Bridgeport will realize about $5.5

million in revenues from last

week's tax lien sale, according to a

city official.

Following paid legal advertising

beginning in April, the city settled

1,069 delinquent tax claims and

netted approximately $2.5 million in

cash. Additionally, 340 taxpayers

made down payments on delinquent

taxes totaling more than $718,000.

Almost $400,000 was gained by

selling 55 properties to the highest

bidders and more than $2 million

more in liens were settled by

negotiating a payment schedule with the

owners.

"Bridgeport has demonstrated

once again that this method of

dealing with delinquent taxes works and

can be effectively applied by almost

all cities in Connecticut," said

Mayor Joseph P. Ganim.

The sale is just the latest method

employed by Ganim to help the city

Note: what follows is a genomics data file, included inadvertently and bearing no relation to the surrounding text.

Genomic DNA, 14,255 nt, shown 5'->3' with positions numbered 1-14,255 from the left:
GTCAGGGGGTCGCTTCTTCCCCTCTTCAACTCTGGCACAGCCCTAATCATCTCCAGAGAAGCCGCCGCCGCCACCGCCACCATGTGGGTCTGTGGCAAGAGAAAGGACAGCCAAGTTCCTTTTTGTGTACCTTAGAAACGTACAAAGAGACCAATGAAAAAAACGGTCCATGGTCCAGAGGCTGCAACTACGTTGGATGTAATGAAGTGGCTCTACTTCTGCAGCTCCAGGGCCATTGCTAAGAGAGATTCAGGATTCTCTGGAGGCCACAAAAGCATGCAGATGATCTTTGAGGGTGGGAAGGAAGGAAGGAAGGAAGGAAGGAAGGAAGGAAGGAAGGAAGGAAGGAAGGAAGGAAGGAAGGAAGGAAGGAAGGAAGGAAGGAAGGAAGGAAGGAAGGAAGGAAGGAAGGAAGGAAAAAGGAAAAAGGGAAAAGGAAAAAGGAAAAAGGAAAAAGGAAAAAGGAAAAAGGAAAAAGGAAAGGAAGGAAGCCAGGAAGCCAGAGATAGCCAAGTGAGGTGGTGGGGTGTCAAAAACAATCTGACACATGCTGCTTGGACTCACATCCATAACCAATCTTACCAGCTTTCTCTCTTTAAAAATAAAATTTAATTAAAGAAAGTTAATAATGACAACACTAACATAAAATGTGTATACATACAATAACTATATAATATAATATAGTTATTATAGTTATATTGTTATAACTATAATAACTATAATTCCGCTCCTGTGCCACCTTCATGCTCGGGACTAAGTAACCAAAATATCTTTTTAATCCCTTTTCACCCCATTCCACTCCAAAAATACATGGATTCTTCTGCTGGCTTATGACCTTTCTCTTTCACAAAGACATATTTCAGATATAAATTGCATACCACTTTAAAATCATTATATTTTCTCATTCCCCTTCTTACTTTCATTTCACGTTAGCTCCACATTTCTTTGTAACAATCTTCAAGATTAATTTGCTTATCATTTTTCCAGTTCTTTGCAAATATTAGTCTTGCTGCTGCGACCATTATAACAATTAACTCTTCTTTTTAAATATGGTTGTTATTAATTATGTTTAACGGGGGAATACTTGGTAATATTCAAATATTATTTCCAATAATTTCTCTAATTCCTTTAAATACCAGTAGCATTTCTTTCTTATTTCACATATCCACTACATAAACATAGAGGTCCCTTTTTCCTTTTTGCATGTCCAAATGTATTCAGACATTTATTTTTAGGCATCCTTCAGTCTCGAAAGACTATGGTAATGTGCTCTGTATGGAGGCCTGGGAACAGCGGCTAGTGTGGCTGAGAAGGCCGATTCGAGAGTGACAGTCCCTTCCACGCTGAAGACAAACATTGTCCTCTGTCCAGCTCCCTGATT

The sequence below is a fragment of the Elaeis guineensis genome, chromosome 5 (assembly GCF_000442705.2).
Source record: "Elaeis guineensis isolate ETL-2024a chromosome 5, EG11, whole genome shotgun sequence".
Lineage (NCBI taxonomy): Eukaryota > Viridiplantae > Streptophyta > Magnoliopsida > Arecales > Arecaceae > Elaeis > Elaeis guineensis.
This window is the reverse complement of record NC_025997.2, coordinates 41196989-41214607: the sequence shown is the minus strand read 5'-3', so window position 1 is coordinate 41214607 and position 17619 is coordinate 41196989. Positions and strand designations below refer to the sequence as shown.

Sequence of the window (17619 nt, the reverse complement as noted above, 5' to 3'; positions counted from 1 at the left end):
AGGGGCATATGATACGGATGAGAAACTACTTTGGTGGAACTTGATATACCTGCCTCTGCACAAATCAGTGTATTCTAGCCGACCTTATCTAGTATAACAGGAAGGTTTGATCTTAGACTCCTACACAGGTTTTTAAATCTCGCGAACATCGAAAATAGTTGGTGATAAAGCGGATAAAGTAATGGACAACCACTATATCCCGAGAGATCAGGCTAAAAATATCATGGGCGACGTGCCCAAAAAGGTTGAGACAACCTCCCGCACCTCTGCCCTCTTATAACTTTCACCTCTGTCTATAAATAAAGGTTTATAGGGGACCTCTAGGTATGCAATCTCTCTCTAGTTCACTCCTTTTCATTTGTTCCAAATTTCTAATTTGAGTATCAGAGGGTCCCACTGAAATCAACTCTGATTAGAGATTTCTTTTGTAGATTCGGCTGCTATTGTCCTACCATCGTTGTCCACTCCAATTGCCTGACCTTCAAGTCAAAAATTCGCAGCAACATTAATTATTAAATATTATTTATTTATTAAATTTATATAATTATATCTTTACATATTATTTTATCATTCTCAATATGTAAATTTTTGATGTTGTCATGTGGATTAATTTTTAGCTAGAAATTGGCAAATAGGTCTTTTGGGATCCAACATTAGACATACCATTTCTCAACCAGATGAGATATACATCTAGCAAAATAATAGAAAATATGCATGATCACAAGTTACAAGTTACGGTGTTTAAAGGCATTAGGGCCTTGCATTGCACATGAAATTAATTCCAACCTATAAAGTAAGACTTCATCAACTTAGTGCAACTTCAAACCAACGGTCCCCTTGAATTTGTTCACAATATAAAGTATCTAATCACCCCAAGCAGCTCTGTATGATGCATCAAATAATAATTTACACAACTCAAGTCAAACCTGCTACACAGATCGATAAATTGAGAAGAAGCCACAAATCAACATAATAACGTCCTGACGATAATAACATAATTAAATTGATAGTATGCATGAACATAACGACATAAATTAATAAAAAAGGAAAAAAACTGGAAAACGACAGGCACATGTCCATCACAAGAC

work out of its financial mess.

When he took office in January

1992, Ganim faced an $18.6 million

operating deficit and the looming

specter of municipal bankruptcy.

But by holding four tax lien sales,

receiving an increase in state aid, and

placing tighter controls on the

budget, Bridgeport this year will mark its

second straight balanced budget

without a tax increase under Ganim.

Last month, the city council and

the state-appointed Bridgeport

Financial Review Board approved the

mayor's budget.

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